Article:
4) Pick your artist carefully. Of the three exhibits we’ve attended thus far this year in New York City, the biggest hit was the Jeff Koons powerhouse exhibit at the Whiteny museum. Koons’ works of art enticed the kids and got them talking. Perhaps this has to do with the ages of my boys (8-10), and older kids can do better with paintings the tend to be hard to decipher. Matisse’s Cut Outs proved a close second as the kids were enthralled with the large, vibrant collages.
5) Ask them what they think. At the Matisse exhibit the other day, as I begged my kids to look at the art, my smart sister had another approach that worked a lot better. She asked the kids: “What do you think?”, “what do you like?”, “which one do you prefer?” I find this to be a super tip when it comes to approaching art with children, because her questions encouraged her kids to look and figure out what appealed to them, and implicitly said to them “your reaction matters.” You want the visit to be their experience that they own and feel apart of versus something that is forced upon them that they don’t care about.
5) Tell a few stories. Just as we adults relate to tales, kids love to hear stories about artists and it will give them a point of contact with the art. A few minutes on Wikipedia before your visit can really pay off for those of us who are hardly art historians. Saying that Picasso was painting at age seven will get their attention. The fact that Matisse did his Cut Outs because he couldn’t hold a paint brush will be something they don’t forget. Simiarly, telling them that Jeff Koons saw his toddler playing with Play Doh and decided to create a sculpture will be a detail that they remember as they ponder the art.
6) Bring a friend. Bringing a friend along on Saturday and the kids cousin’s on Sunday helped make it into something of a playdate. Now, I’m not sure the friend thought it was the best playdate he’d ever had, but that’s another story. I promised him a movie the next time, and frankly I think his mom was psyched that I took him to the Met. Wouldn’t you be psyched if someone took your kid to a major art museum?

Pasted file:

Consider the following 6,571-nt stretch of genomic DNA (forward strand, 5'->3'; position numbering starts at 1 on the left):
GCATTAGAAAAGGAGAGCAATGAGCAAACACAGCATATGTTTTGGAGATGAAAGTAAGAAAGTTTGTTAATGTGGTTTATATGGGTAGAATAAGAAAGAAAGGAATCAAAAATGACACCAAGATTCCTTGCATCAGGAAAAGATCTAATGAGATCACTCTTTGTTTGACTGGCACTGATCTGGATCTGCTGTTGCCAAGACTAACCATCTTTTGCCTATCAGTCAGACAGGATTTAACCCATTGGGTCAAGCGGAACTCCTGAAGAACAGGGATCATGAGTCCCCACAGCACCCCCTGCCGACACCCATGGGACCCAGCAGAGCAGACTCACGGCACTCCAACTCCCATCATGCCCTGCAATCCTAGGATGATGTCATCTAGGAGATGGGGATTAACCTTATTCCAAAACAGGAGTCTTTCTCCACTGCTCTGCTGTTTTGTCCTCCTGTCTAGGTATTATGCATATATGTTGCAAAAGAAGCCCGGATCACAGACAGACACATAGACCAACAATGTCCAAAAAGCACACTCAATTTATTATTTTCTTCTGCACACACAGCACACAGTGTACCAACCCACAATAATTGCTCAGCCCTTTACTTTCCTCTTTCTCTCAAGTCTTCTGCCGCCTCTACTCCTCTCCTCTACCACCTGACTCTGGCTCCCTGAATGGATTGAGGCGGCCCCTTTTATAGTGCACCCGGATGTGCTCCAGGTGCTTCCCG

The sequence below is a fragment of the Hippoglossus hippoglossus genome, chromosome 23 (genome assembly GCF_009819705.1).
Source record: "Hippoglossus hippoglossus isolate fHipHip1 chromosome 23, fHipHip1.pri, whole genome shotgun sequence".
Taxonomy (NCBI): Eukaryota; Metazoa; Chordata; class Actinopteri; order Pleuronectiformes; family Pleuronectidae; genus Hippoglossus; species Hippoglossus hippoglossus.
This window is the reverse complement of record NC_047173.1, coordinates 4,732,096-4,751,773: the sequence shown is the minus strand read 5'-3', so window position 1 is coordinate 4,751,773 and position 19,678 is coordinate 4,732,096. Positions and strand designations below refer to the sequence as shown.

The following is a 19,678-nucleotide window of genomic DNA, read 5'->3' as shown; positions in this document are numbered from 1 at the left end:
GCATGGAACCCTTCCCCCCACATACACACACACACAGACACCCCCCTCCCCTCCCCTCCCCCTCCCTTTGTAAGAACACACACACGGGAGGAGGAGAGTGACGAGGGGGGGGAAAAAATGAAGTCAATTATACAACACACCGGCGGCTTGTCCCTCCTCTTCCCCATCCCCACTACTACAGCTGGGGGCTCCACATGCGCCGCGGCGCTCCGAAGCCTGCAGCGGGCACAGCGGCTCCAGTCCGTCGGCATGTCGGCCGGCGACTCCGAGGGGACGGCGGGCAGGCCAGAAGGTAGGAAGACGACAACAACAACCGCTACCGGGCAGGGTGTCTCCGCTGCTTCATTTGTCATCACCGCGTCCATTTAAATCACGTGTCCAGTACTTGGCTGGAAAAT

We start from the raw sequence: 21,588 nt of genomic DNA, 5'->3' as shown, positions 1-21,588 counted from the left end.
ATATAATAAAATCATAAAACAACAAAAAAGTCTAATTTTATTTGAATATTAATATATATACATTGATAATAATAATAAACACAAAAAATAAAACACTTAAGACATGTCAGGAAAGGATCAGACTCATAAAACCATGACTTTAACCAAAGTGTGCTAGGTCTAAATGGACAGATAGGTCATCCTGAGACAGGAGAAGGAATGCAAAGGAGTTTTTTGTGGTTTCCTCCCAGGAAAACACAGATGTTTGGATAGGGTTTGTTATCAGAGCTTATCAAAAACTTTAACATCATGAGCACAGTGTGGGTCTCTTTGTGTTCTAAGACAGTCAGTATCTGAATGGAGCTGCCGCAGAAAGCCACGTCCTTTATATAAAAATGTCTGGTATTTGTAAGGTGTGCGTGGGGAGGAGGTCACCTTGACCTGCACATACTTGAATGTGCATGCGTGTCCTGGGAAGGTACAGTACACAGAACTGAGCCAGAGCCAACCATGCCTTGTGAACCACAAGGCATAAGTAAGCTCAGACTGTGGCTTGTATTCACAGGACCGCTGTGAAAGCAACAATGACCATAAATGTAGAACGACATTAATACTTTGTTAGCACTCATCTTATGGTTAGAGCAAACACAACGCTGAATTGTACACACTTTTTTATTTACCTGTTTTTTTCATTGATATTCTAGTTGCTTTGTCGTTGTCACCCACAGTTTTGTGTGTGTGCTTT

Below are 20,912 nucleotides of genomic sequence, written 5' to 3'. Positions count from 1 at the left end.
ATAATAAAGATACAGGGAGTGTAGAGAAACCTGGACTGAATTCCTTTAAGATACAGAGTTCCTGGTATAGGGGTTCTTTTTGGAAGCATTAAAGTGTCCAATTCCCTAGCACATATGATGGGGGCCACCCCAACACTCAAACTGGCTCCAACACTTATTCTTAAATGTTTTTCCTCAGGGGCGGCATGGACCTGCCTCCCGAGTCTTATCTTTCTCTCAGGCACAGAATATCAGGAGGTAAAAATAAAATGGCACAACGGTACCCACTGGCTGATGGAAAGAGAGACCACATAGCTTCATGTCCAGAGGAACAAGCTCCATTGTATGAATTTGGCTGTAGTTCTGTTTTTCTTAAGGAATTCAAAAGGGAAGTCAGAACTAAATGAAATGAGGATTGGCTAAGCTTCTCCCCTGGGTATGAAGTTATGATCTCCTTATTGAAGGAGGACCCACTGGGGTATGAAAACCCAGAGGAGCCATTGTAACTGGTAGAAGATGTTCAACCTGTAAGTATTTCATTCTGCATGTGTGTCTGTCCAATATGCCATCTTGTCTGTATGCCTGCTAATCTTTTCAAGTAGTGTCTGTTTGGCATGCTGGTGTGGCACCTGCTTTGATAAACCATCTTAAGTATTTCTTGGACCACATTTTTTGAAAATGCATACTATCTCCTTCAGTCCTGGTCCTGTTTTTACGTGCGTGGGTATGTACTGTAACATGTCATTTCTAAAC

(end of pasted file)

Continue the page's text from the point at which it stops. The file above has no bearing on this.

7) Hold a quiz. I told all my kids to pay attention and that there would be a quiz at the end with a special prize, which was in fact a post card! I asked them a few basic questions, just so that I could say to myself that they had gotten something out of it! The questions were basic such as “where was Picasso from?”, and “who was jealous of Matisse (Picasso), and what kind of art did we see today at the Cut-Outs (collages). I actually can’t say for sure whether knowing there was a quiz motivated the kids to try to soak up a bit more information and knowledge, but I don’t think it hurt. And now they have the post card for their keepsake boxes.
8) Bring some paper. Kids love to be active and to create themselves, which is one reason the observer’s role is not one they are comfortable in for long. Bring along some crayons and white sheets of paper and settle your kids down to draw their impressions of the art works. I picked this up from a class my kids took at the Met and it has been super helpful. It’s also a great way to pick up on what inspires them.
9) Bring in the special forces. It’s hard to handle more than two kids on your own in a museum. For starters, they want to wander off and leap forward to the next room. Sticking together and holding hands can prove impossible. Bring as many adults as you have at your disposal, and a stroller for your toddler if possible on which you can load coats and bags.
10) Go for a special treat afterwards. Cap off your visit with a hot chocolate or special treat. Museums shouldn’t be thought of as school or work — they should be fun! So you want your kids overall memories of the day to be positive. A trip to the park or a bakery might be a good idea. And never, never, never (did I make my point?) hit two museums in a row!
Our trips to museums are always fraught with challenge and stress and I never know how much I actually think my kids have gotten out of the experience, but I’m hoping that little by little a bit of culture will sink in and that they will gradually come to know what a solace art can be in this crazy world of ours.
Thanks for reading and if you have tips for bringing children to museums to share, please comment below!